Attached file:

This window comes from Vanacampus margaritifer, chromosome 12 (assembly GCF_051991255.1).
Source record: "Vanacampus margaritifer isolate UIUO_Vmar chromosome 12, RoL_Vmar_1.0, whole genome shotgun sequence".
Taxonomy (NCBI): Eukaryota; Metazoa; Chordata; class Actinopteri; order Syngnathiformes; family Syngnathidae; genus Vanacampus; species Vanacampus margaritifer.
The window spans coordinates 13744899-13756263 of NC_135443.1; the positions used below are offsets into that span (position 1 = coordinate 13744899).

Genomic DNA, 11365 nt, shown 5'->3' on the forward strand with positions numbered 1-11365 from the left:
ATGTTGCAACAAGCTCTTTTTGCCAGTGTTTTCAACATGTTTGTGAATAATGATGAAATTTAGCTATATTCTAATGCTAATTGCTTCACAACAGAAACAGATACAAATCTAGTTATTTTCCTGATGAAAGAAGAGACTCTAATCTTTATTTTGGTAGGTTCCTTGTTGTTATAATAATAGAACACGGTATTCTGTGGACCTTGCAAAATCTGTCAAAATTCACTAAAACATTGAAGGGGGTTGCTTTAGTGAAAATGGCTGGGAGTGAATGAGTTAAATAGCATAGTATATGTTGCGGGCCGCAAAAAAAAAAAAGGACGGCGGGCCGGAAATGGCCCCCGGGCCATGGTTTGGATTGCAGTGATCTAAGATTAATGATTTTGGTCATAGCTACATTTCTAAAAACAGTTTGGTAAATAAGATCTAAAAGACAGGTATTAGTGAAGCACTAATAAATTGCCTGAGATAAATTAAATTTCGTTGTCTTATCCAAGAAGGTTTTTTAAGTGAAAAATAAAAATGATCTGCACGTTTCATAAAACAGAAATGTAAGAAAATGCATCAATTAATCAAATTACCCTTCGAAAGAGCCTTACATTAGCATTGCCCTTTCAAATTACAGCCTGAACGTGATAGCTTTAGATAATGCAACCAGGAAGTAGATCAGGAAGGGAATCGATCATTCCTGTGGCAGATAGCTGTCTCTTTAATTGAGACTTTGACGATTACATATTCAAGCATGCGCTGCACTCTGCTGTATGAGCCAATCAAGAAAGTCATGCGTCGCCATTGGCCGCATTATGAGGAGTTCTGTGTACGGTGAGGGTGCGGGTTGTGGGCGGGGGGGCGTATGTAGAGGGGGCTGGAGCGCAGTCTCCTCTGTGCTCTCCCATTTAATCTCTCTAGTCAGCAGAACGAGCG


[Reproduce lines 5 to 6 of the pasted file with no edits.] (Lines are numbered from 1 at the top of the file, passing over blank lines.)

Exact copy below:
Genomic DNA, 11365 nt, shown 5'->3' on the forward strand with positions numbered 1-11365 from the left:
ATGTTGCAACAAGCTCTTTTTGCCAGTGTTTTCAACATGTTTGTGAATAATGATGAAATTTAGCTATATTCTAATGCTAATTGCTTCACAACAGAAACAGATACAAATCTAGTTATTTTCCTGATGAAAGAAGAGACTCTAATCTTTATTTTGGTAGGTTCCTTGTTGTTATAATAATAGAACACGGTATTCTGTGGACCTTGCAAAATCTGTCAAAATTCACTAAAACATTGAAGGGGGTTGCTTTAGTGAAAATGGCTGGGAGTGAATGAGTTAAATAGCATAGTATATGTTGCGGGCCGCAAAAAAAAAAAAGGACGGCGGGCCGGAAATGGCCCCCGGGCCATGGTTTGGATTGCAGTGATCTAAGATTAATGATTTTGGTCATAGCTACATTTCTAAAAACAGTTTGGTAAATAAGATCTAAAAGACAGGTATTAGTGAAGCACTAATAAATTGCCTGAGATAAATTAAATTTCGTTGTCTTATCCAAGAAGGTTTTTTAAGTGAAAAATAAAAATGATCTGCACGTTTCATAAAACAGAAATGTAAGAAAATGCATCAATTAATCAAATTACCCTTCGAAAGAGCCTTACATTAGCATTGCCCTTTCAAATTACAGCCTGAACGTGATAGCTTTAGATAATGCAACCAGGAAGTAGATCAGGAAGGGAATCGATCATTCCTGTGGCAGATAGCTGTCTCTTTAATTGAGACTTTGACGATTACATATTCAAGCATGCGCTGCACTCTGCTGTATGAGCCAATCAAGAAAGTCATGCGTCGCCATTGGCCGCATTATGAGGAGTTCTGTGTACGGTGAGGGTGCGGGTTGTGGGCGGGGGGGCGTATGTAGAGGGGGCTGGAGCGCAGTCTCCTCTGTGCTCTCCCATTTAATCTCTCTAGTCAGCAGAACGAGCG